Inside Homes: Minimalist Makeover

Lobbyist and hospitality entrepreneur entertains clients and friends in his edgy, art-filled Arlington townhouse.

The marble-floored living area showcases an original art piece by celebrated pop artist, Mr. Brainwash, “Untitled” – an artistic iteration of the Marine Corps War Memorial within view just outside the wall of Palladian windows. (Photo by )

Entering Vinoda Basnayake’s five-level Arlington townhouse is a bit like walking into one of his Dupont Circle nightclubs, the iconic bank robber-themed Heist or the modern-day Aspen chalet-themed Kabin. Open spaces and clean, minimalist furniture are punctuated with fun, edgy details like decorative gold skulls and faux fur throws. Large tinted mirrors and colorful works from famous graffiti artists line the walls; a state-of-the-art sound system blasts hip-hop hits; elegant fireplaces abound and a long marble bar invites you to taste a tumbler of Johnnie Walker Double Black, Basnayake’s favorite.

The similarities are no accident. When he decided over a year ago to purchase the property, the Washington-born lobbyist and hospitality entrepreneur enlisted the help of his friend Brien Watson of Brien Zachary Watson Design (who also designed Kabin and KARMA by Erwin Gomez Salon, in which Basnayake is an investor). They completely gutted the place, turning a traditional, “typical D.C.” building into a contemporary dwelling that reflects its owner’s aesthetic and lifestyle. Smaller rooms were combined to allow for open spaces with natural sunlight. Heavy dark wood floors were replaced with marble.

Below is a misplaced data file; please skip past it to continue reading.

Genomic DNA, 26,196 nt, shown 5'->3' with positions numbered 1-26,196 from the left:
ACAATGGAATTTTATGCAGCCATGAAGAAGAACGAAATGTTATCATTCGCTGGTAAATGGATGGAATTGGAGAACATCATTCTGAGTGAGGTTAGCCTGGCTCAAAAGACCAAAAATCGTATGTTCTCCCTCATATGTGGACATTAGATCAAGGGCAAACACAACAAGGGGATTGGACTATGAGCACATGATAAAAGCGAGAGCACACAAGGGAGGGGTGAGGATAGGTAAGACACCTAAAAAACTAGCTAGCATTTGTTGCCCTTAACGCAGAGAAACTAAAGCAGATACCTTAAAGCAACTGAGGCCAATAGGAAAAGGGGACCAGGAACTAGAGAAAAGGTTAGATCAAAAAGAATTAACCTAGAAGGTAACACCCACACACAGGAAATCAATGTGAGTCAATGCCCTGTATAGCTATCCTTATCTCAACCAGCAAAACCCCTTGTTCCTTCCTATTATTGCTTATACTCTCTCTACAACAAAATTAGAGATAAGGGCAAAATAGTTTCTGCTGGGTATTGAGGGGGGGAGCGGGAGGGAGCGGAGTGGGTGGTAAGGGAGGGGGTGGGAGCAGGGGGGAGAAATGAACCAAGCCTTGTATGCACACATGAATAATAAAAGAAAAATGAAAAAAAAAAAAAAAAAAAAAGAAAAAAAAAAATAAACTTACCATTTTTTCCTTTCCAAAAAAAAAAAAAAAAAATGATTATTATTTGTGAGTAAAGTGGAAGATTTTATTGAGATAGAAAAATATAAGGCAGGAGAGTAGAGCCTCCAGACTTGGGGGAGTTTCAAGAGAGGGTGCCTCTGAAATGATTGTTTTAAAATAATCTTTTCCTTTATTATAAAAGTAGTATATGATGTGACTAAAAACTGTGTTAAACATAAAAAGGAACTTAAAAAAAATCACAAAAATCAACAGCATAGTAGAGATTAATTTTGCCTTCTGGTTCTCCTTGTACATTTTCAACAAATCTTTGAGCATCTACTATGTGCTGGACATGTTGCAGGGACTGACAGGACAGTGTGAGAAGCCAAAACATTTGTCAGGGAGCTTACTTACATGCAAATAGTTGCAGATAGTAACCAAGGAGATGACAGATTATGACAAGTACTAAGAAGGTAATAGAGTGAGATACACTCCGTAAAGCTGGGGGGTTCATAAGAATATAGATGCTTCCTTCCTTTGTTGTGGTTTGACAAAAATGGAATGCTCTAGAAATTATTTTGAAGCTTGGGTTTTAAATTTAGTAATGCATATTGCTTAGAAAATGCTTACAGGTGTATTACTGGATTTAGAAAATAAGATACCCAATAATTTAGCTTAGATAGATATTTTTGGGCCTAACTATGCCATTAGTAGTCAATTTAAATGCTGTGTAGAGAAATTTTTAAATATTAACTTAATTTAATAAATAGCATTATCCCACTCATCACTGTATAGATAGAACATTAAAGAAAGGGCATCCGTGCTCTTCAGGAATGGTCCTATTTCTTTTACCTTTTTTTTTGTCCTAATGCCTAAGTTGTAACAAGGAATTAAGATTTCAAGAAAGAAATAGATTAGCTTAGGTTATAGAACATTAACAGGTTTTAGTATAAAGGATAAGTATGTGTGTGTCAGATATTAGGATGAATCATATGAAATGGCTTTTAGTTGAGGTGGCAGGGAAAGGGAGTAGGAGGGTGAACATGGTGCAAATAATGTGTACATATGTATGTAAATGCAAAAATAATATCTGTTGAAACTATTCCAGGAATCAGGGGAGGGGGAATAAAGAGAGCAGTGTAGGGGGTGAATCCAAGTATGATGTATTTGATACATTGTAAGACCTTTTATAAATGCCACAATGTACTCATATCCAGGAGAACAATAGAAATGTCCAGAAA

L to R: The entry level features smoked mirror walls reflecting Italian lighting pendants by Vibia. Polished gold and black aluminum bar stools serve an elongated custom-made marble bar with a waterfall edge that is ideal for large scale entertaining; Basnayake takes a daily look at the capital’s vistas from his rooftop; His adored cat, Vesper, stands guard under a portrait by bestselling author artist Justin Bua, the preeminent visual artist of the hip hop generation. (Photos by Tony Brown)

“I wanted a property that felt unique and tied to the city, but not cookie cutter,” Basnayake, 35, explains. “Brien did a great job of making the place feel different, not like a stuffy Georgetown home.”

“Washingtonians do not warm up to contemporary design, so we couldn’t scare them,” Watson says, “but this is pretty bold.”

It’s bold, yet functional, designed with entertaining in mind. Basnayake is a natural host. It’s what drew him to hospitality in the first place, starting a nightlife agency when he was an undergraduate at Georgetown and then, after grad school at Penn, opening the District’s first rooftop club, the wildly successful Eden. Hosting events is also pertinent to Basnayake’s day job as a government relations lawyer for Nelson Mullins. “I have two seemingly distinct careers, but there’s so much overlap and I love when that ends up happening,” he says.